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Digital Subscriptions > Build It > January 2018 > Period homes: let the light in

Period homes: let the light in

Bright spaces aren’t confined to modern houses, says Alan Tierney, but you have to work carefully with older dwellings to let the sunshine flood in
Inserting windows without damaging the look of a building can be problematic. This barn conversion by David Nossiter

Older homes don’t have to be dark and dingy; they can be spacious and bright if they are renovated carefully. How much light your property lets in will depend on whether it was designed with natural brightness in mind, when it was built, the construction materials used, its original function and if it has had alterations over the years.

Medieval buildings are usually thought of as quite dark, with small windows. But higher status houses had open halls, which would have had very large, double-height windows; plus medium-sized openings in the parlour and much meaner apertures in service or storage rooms. As twostorey homes became the norm, these double-height windows disappeared and glazing in general became more common. However, the high cost of glass actually caused windows to become smaller for a while.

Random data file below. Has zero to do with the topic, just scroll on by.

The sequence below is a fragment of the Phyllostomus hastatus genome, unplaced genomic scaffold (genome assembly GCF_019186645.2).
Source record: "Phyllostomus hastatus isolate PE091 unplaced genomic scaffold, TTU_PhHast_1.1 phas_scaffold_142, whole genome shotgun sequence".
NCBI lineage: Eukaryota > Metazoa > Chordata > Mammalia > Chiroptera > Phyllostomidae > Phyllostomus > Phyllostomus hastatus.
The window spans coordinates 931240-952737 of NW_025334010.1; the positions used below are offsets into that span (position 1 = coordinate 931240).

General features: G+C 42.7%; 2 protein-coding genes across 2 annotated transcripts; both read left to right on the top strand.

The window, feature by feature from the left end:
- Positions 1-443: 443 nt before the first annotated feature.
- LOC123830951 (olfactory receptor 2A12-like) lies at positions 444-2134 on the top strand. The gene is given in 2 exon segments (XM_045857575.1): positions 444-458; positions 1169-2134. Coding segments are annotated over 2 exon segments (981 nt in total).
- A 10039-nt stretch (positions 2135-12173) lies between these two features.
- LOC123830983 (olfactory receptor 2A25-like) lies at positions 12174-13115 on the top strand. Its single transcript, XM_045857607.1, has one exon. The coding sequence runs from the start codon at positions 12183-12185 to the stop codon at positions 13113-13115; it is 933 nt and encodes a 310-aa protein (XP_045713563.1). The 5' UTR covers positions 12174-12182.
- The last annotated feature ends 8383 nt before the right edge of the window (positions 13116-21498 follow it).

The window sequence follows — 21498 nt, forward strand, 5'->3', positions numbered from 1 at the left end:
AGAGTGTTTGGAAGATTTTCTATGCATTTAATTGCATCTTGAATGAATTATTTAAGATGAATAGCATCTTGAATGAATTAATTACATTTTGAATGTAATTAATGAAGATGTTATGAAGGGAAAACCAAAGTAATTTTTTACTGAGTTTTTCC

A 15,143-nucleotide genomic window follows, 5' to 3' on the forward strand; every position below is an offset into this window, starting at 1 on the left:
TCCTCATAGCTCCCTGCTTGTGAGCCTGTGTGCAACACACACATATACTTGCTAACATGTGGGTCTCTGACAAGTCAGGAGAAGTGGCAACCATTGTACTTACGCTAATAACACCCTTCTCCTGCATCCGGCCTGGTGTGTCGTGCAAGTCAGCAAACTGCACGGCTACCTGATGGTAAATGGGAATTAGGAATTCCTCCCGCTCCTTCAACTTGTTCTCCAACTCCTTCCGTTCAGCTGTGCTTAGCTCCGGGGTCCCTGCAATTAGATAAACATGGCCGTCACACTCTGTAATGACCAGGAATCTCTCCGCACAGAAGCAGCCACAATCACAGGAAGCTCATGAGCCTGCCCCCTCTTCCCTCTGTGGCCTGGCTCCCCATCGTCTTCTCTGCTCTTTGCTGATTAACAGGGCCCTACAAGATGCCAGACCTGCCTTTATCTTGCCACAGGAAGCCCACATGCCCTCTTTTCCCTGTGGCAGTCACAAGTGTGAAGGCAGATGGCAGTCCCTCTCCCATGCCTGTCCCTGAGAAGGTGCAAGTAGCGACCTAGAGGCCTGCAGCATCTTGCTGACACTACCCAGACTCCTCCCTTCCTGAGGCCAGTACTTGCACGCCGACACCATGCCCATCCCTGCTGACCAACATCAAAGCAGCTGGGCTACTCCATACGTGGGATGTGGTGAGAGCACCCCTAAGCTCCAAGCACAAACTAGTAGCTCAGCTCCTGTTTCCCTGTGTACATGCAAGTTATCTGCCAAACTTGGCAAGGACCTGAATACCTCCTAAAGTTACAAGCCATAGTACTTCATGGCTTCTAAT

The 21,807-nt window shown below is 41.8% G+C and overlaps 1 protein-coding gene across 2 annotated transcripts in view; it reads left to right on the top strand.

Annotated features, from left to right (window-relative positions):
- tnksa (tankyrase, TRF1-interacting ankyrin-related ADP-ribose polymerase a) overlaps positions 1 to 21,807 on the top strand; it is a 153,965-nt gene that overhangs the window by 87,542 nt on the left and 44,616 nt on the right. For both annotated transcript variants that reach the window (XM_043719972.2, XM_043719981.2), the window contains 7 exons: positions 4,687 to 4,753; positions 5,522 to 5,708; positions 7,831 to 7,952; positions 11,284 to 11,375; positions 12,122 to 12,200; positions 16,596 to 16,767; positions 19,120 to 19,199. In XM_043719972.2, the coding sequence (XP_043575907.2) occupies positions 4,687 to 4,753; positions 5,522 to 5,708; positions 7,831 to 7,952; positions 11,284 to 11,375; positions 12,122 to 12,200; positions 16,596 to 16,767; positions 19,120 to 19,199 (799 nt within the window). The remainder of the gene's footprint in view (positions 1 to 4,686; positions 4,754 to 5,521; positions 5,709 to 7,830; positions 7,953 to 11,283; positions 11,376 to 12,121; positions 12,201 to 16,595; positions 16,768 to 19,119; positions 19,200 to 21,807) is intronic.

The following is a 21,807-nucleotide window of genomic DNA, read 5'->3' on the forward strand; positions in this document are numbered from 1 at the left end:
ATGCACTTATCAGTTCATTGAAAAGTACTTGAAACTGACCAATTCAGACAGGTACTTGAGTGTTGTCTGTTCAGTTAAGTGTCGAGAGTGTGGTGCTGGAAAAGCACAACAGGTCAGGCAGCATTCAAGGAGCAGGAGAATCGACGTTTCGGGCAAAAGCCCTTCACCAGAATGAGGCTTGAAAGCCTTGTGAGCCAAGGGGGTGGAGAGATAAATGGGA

Improvements in glass making during the 17th century led to the development of larger sash windows. This made it easier to get daylight into homes but was quickly limited by the imposition of the window tax, which caused many openings to be bricked up to avoid the levy. There were various architectural responses to the tax over the 150 years in which it was implemented: many houses were built with blind windows, which looked like bricked up openings but were never actually functional. In contrast, the rich would incorporate extra windows to demonstrate their affluence.

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About Build It

Get your self-build or renovation project started with advice & inspiration from Build It magazine. Here's what to expect in the January issue: • How the Rogers built an Arts & Crafts-style modern home • The latest on smart home technology • Are woodburning stoves eco friendly? • Heating options for renovations • Avoiding grand designs disasters • Plot Watch: Did they get planning consent? ...and much more!